How to Build Your Dealership’s Ecosystem

If you’re trying to do it alone, you’re doing it wrong

“You have the power to choose relationships that support the ecosystem you want to build.”

Years ago, when I was managing a website development company, we had a newbie salesperson who was struggling to meet his numbers. Because his performance impacted the company, he obviously needed “the conversation”to get back on track.



You may not know how complex building websites can be, but it can get complicated fast. Because of this, the sales process ends up being a team event.

You need a designer to figure out the customer experience and how the website will look. An IT person is helpful for custom programming, hosting, security, third-party system integrations, and to actually create the site. A digital marketer can help guide content and search engine optimization. You also need a project manager to act as the central contact point to bring all the pieces together.

My newbie sales guy was trying to be a hero doing it alone, and failing at it as a result. My words to him were simple: “If you’re doing it alone, you’re doing it wrong.”

The job was too big and involved for any single person to manage. Plus, the customer value is in the collective talents and resources—our ecosystem—that are brought to the table during the sales process, the build, and with ongoing support.

Our customers did not want a cookie-cutter approach, and yet that was what he was selling. Because that was all that he could do by himself.

The same can be said about dealer systems. Today’s environment is too complex and competitive to rely on one provider. A statement from Deloitte in its whitepaper Navigating the New Digital Divide sums up the point well:

“Retailers [including dealers] need to understand that—for better or worse—they are now competing in the age of the ecosystem. Ecosystems typically bring together multiple players of different types and sizes in order to serve customers in ways that are beyond the capacity of any single organization. Retailers need to begin to develop strategies by which their relationships within an ecosystem create value [my emphasis].”

What this boils down to: You need to choose best-in-class systems, integrations, and partners that share a similar ecosystem philosophy. Whether you’re looking at website plug-ins, lead management, CRM, desking, credit applications, menus, contracting, or all these and more, a smooth sales and finance process necessitates that your systems work nicely together.

They can’t work in just any dealership in some plain-vanilla fashion, however. They need to work well together for your individual dealership and the unique way you sell to and serve your customers.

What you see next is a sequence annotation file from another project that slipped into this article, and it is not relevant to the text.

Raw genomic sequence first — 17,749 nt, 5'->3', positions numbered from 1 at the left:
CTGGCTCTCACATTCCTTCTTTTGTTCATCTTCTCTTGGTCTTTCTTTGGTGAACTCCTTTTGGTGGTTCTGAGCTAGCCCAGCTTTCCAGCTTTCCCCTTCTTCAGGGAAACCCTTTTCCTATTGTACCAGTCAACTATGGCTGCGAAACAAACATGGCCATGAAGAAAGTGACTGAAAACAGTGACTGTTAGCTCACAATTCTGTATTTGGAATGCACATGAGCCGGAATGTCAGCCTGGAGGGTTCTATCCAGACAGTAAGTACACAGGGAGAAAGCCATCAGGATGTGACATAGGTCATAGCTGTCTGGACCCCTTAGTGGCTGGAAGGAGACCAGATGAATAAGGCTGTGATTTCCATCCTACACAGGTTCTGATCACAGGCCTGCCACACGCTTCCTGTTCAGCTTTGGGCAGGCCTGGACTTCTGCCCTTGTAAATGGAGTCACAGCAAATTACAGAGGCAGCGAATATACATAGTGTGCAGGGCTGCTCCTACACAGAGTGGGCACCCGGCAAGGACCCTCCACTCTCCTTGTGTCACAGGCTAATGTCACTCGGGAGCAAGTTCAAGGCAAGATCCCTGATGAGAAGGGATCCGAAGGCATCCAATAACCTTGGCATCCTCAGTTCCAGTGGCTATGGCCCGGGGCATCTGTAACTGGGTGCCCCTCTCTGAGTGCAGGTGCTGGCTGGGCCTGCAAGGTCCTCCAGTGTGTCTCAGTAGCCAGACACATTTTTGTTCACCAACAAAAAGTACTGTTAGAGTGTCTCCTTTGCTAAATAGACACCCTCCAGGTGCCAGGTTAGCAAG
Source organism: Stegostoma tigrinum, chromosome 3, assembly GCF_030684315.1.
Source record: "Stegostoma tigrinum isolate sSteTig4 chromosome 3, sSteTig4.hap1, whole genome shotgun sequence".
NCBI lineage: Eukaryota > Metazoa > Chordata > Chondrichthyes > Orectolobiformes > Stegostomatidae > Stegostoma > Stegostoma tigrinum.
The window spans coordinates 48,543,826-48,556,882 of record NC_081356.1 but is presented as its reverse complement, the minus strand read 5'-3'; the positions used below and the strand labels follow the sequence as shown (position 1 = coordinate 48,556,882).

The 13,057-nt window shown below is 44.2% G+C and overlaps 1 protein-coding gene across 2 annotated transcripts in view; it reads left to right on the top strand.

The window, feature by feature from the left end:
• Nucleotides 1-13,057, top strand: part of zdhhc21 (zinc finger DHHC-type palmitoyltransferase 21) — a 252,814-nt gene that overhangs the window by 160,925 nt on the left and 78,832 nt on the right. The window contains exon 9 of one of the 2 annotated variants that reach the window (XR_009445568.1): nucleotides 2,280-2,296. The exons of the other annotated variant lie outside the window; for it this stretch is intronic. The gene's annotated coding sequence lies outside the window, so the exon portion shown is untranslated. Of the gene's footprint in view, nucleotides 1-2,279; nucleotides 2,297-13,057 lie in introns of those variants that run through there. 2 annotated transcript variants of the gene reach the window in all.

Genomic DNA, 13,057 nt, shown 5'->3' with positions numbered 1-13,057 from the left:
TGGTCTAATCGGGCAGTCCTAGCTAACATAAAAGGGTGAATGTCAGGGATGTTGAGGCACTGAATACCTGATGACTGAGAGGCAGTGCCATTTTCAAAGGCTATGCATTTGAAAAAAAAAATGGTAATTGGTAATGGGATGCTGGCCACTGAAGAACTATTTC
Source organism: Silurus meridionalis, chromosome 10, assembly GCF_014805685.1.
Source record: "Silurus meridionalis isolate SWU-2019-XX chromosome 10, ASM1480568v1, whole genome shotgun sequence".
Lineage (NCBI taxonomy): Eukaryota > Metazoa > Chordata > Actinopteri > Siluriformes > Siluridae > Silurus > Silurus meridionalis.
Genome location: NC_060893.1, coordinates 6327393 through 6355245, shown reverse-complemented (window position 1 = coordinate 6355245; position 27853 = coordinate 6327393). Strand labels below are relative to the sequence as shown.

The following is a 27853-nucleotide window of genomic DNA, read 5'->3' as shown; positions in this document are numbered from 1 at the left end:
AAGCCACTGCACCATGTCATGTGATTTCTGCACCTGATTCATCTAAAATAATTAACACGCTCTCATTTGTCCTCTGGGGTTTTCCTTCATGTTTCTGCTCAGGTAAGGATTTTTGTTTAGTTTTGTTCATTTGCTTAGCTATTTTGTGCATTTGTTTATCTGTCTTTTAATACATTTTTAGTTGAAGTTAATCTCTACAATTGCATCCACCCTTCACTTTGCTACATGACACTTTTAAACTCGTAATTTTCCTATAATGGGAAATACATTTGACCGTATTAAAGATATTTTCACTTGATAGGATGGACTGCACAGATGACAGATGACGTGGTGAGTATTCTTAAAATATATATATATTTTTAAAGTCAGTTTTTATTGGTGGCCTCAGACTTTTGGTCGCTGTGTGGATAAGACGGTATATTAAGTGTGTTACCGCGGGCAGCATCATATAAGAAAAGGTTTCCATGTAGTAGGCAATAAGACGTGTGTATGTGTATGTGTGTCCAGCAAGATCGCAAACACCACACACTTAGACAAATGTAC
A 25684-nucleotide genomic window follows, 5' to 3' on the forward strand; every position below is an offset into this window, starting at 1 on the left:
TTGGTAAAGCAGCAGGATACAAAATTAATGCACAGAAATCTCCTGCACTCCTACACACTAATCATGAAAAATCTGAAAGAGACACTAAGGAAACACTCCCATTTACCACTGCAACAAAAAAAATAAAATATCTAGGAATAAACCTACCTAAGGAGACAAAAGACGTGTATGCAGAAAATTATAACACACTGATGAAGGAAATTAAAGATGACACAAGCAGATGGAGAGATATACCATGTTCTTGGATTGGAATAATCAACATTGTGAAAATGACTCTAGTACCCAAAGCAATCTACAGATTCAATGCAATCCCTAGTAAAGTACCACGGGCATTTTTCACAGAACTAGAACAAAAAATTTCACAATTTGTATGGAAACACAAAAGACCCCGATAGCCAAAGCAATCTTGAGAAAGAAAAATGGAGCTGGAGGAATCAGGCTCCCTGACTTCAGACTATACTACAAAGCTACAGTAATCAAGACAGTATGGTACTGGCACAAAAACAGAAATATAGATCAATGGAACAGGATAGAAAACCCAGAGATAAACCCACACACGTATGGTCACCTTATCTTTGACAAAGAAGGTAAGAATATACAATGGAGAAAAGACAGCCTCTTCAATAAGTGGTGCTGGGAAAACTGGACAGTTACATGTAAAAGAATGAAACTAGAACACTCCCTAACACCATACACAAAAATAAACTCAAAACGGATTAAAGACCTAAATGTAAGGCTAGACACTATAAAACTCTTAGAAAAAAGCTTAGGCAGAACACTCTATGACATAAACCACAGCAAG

One of my favorite business books is the Myth of Excellence by Fred Crawford and Ryan Mathews. It outlines five attributes companies can compete on:

  1. Price
  2. Service
  3. Product
  4. Convenience
  5. Experience

The premise is pretty simple: Try to compete on all of them, and, at best, you end up wasting money and risk mediocrity, or, at worst, you fail.

Instead, you need to pick one attribute to truly excel at, another one to differentiate on, and the rest to simply maintain. For example, Walmart competes on price, then product. Target, in contrast, competes on product, then price. Two similar types of retailers, but with very different approaches that have made them successful.

I mention this because the unique way you deliver customer value—your dealership’s competitive strategy—is based on (or, if it is not, arguably should be) some version of this concept. By extension, the systems and partners you choose need to support your strategy versus their own.

If you’re in a spot market, for example, the e-contracting process takes on extra importance. If you’re in a spot market and your dealership represents a luxury brand, how you capture customer data, present contracts, and get signatures (e.g., signing on a tablet device) is part of the overall experience.

If your systems make the contract process chunky because they don’t play well together, the experience you provide will likely suffer, impinging upon the customer value you provide and, possibly, sales in the long run.

Continuing the example, because I know the e-contracting process well, I know it’s not something that can be done by any one player. And because you’re a dealership and not a software company, there is a heavy dependency on your vendors to make it work.

You do, however, have the power to choose relationships that support the ecosystem you want to build, which starts with first knowing how you want to deliver value to your customers. As a marketer, you play a key role in defining and communicating what that value is, and your dealership’s ecosystem as a result.

So what happened to my newbie sales guy? His performance did improve, but not enough, so he had to leave. He never fully understood the importance of the ecosystem.

Todd Mason is chief product and marketing officer (CPMO) for RouteOne, a joint venture created by Ally Financial, Ford Motor Credit, TD Auto Finance, and Toyota Financial Services. He is responsible for managing product conception, development, and strategy, as well as implementation of all marketing-related strategy and tactics for RouteOne.

Todd Mason

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